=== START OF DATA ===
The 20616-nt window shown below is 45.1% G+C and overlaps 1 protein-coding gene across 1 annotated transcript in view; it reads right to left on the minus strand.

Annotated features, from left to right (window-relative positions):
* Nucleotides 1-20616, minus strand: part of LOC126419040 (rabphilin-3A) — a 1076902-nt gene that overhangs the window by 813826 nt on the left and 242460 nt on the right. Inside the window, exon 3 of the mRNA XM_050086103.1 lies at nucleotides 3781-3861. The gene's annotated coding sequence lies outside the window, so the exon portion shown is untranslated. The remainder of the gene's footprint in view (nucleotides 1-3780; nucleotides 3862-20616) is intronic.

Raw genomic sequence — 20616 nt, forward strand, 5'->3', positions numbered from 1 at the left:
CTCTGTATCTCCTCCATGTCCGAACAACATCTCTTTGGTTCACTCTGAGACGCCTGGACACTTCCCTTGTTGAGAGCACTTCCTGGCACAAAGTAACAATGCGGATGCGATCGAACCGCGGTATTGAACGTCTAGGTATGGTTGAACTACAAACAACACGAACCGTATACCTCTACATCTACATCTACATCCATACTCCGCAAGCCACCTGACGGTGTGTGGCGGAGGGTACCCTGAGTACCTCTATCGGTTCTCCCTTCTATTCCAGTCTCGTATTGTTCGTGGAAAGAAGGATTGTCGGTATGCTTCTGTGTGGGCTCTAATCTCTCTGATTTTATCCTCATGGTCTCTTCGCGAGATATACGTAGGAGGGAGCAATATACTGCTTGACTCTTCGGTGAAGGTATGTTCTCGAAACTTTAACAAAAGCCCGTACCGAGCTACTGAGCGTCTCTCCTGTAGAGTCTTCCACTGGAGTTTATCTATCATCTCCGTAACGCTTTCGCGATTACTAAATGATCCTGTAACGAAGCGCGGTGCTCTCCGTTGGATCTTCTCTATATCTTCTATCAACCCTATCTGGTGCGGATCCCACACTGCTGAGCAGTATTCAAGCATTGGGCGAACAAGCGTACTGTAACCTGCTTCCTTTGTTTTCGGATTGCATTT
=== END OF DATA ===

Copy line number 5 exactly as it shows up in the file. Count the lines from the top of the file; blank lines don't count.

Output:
CTCTGTATCTCCTCCATGTCCGAACAACATCTCTTTGGTTCACTCTGAGACGCCTGGACACTTCCCTTGTTGAGAGCACTTCCTGGCACAAAGTAACAATGCGGATGCGATCGAACCGCGGTATTGAACGTCTAGGTATGGTTGAACTACAAACAACACGAACCGTATACCTCTACATCTACATCTACATCCATACTCCGCAAGCCACCTGACGGTGTGTGGCGGAGGGTACCCTGAGTACCTCTATCGGTTCTCCCTTCTATTCCAGTCTCGTATTGTTCGTGGAAAGAAGGATTGTCGGTATGCTTCTGTGTGGGCTCTAATCTCTCTGATTTTATCCTCATGGTCTCTTCGCGAGATATACGTAGGAGGGAGCAATATACTGCTTGACTCTTCGGTGAAGGTATGTTCTCGAAACTTTAACAAAAGCCCGTACCGAGCTACTGAGCGTCTCTCCTGTAGAGTCTTCCACTGGAGTTTATCTATCATCTCCGTAACGCTTTCGCGATTACTAAATGATCCTGTAACGAAGCGCGGTGCTCTCCGTTGGATCTTCTCTATATCTTCTATCAACCCTATCTGGTGCGGATCCCACACTGCTGAGCAGTATTCAAGCATTGGGCGAACAAGCGTACTGTAACCTGCTTCCTTTGTTTTCGGATTGCATTT